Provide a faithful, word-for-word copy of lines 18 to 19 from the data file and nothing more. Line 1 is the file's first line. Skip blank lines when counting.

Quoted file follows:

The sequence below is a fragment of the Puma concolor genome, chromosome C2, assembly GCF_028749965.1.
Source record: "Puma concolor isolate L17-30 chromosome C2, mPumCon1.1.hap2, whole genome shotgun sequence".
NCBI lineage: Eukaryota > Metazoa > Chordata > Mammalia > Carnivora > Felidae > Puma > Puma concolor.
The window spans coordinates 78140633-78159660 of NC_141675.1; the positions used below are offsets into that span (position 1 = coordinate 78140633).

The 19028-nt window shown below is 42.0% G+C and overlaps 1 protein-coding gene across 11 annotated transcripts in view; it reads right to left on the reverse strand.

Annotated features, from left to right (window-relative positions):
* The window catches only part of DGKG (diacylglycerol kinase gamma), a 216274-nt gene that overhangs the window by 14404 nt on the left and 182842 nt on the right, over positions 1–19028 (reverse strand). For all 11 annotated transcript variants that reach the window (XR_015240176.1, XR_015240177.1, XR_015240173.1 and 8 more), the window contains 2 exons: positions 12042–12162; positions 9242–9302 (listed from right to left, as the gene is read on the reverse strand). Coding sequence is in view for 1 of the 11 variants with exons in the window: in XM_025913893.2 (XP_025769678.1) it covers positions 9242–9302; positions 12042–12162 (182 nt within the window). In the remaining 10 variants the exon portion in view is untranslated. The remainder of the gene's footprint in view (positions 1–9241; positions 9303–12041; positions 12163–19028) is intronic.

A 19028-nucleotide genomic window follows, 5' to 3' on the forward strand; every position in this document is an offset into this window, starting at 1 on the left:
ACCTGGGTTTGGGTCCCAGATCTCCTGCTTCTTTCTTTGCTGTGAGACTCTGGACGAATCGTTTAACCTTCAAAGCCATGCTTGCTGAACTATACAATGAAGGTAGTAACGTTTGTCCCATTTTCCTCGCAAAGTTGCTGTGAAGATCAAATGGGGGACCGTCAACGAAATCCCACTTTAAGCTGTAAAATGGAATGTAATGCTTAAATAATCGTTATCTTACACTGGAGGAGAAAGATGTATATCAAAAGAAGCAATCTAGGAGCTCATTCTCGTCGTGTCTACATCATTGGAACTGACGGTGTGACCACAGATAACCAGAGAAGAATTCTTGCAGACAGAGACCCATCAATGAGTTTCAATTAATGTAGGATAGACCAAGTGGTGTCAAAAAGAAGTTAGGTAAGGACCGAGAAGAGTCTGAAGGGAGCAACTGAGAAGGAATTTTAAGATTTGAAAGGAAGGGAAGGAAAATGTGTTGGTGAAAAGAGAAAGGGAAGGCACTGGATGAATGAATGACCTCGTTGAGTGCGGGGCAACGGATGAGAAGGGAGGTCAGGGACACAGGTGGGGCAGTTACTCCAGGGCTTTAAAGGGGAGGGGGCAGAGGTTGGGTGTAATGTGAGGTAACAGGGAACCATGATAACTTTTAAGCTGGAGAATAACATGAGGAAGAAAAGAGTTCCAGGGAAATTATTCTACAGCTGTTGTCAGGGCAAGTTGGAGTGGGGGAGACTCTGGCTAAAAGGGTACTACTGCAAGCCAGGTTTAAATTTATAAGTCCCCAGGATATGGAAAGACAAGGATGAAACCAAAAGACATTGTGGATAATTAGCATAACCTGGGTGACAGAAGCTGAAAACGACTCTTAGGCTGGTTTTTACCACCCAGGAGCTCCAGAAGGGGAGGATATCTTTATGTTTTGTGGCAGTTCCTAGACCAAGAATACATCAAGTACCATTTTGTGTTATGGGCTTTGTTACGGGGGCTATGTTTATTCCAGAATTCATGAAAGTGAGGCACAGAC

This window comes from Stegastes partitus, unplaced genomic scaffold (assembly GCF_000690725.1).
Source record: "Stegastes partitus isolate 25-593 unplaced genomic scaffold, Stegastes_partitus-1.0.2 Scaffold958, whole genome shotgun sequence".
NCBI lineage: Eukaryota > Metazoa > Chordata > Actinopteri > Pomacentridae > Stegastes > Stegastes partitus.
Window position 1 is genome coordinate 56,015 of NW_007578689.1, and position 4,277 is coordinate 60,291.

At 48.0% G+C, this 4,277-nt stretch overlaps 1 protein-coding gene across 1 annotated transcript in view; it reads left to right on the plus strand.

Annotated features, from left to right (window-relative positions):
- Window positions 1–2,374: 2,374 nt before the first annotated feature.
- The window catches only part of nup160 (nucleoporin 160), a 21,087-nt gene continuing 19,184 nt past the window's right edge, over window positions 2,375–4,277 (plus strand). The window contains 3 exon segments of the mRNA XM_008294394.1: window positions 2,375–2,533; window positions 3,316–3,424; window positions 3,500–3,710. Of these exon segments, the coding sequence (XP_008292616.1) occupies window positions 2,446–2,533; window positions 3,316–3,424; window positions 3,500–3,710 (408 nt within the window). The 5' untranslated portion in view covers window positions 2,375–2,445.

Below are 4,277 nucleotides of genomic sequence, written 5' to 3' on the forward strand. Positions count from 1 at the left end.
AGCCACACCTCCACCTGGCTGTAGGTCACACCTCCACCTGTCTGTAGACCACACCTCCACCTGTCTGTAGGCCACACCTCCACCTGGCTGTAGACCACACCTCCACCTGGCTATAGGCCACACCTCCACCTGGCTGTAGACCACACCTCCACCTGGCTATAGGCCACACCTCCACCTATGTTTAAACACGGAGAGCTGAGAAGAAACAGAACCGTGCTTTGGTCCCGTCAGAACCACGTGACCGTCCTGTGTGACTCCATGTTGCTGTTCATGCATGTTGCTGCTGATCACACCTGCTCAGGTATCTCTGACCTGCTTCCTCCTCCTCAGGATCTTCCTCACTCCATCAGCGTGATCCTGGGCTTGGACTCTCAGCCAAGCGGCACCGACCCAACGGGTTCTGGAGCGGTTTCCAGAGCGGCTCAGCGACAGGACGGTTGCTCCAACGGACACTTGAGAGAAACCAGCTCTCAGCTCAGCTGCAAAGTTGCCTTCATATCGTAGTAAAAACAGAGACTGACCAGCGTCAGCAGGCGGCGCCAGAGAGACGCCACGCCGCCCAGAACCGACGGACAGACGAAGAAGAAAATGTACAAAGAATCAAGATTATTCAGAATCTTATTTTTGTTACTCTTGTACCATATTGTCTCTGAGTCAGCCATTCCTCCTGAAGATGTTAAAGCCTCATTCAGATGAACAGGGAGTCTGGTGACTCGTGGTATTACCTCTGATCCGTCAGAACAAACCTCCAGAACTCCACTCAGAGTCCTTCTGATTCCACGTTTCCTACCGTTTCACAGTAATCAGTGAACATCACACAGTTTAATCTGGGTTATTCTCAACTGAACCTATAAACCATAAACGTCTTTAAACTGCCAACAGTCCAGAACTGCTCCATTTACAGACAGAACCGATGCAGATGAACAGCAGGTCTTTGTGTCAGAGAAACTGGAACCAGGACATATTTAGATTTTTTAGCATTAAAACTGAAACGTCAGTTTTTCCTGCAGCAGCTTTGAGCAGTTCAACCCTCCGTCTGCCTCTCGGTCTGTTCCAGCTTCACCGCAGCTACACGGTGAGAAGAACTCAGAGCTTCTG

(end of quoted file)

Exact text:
Below are 4,277 nucleotides of genomic sequence, written 5' to 3' on the forward strand. Positions count from 1 at the left end.
AGCCACACCTCCACCTGGCTGTAGGTCACACCTCCACCTGTCTGTAGACCACACCTCCACCTGTCTGTAGGCCACACCTCCACCTGGCTGTAGACCACACCTCCACCTGGCTATAGGCCACACCTCCACCTGGCTGTAGACCACACCTCCACCTGGCTATAGGCCACACCTCCACCTATGTTTAAACACGGAGAGCTGAGAAGAAACAGAACCGTGCTTTGGTCCCGTCAGAACCACGTGACCGTCCTGTGTGACTCCATGTTGCTGTTCATGCATGTTGCTGCTGATCACACCTGCTCAGGTATCTCTGACCTGCTTCCTCCTCCTCAGGATCTTCCTCACTCCATCAGCGTGATCCTGGGCTTGGACTCTCAGCCAAGCGGCACCGACCCAACGGGTTCTGGAGCGGTTTCCAGAGCGGCTCAGCGACAGGACGGTTGCTCCAACGGACACTTGAGAGAAACCAGCTCTCAGCTCAGCTGCAAAGTTGCCTTCATATCGTAGTAAAAACAGAGACTGACCAGCGTCAGCAGGCGGCGCCAGAGAGACGCCACGCCGCCCAGAACCGACGGACAGACGAAGAAGAAAATGTACAAAGAATCAAGATTATTCAGAATCTTATTTTTGTTACTCTTGTACCATATTGTCTCTGAGTCAGCCATTCCTCCTGAAGATGTTAAAGCCTCATTCAGATGAACAGGGAGTCTGGTGACTCGTGGTATTACCTCTGATCCGTCAGAACAAACCTCCAGAACTCCACTCAGAGTCCTTCTGATTCCACGTTTCCTACCGTTTCACAGTAATCAGTGAACATCACACAGTTTAATCTGGGTTATTCTCAACTGAACCTATAAACCATAAACGTCTTTAAACTGCCAACAGTCCAGAACTGCTCCATTTACAGACAGAACCGATGCAGATGAACAGCAGGTCTTTGTGTCAGAGAAACTGGAACCAGGACATATTTAGATTTTTTAGCATTAAAACTGAAACGTCAGTTTTTCCTGCAGCAGCTTTGAGCAGTTCAACCCTCCGTCTGCCTCTCGGTCTGTTCCAGCTTCACCGCAGCTACACGGTGAGAAGAACTCAGAGCTTCTG